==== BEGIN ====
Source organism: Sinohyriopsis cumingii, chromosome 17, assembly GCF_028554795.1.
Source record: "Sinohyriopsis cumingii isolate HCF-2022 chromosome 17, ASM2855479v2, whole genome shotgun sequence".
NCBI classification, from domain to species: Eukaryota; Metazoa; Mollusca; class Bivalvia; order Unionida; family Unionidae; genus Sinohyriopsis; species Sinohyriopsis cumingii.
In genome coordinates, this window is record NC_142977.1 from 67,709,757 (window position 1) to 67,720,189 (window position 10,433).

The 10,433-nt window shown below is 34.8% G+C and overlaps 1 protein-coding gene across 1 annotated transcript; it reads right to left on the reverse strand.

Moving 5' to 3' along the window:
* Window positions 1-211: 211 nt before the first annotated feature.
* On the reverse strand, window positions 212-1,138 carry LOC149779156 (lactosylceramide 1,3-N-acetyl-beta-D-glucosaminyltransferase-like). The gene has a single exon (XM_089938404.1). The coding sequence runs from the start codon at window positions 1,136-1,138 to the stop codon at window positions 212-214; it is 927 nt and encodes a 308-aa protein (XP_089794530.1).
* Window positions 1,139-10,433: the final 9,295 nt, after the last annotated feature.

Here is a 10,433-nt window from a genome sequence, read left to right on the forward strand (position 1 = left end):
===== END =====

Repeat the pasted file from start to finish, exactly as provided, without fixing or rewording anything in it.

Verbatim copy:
Source organism: Sinohyriopsis cumingii, chromosome 17, assembly GCF_028554795.1.
Source record: "Sinohyriopsis cumingii isolate HCF-2022 chromosome 17, ASM2855479v2, whole genome shotgun sequence".
NCBI classification, from domain to species: Eukaryota; Metazoa; Mollusca; class Bivalvia; order Unionida; family Unionidae; genus Sinohyriopsis; species Sinohyriopsis cumingii.
In genome coordinates, this window is record NC_142977.1 from 67,709,757 (window position 1) to 67,720,189 (window position 10,433).

The 10,433-nt window shown below is 34.8% G+C and overlaps 1 protein-coding gene across 1 annotated transcript; it reads right to left on the reverse strand.

Moving 5' to 3' along the window:
* Window positions 1-211: 211 nt before the first annotated feature.
* On the reverse strand, window positions 212-1,138 carry LOC149779156 (lactosylceramide 1,3-N-acetyl-beta-D-glucosaminyltransferase-like). The gene has a single exon (XM_089938404.1). The coding sequence runs from the start codon at window positions 1,136-1,138 to the stop codon at window positions 212-214; it is 927 nt and encodes a 308-aa protein (XP_089794530.1).
* Window positions 1,139-10,433: the final 9,295 nt, after the last annotated feature.

Here is a 10,433-nt window from a genome sequence, read left to right on the forward strand (position 1 = left end):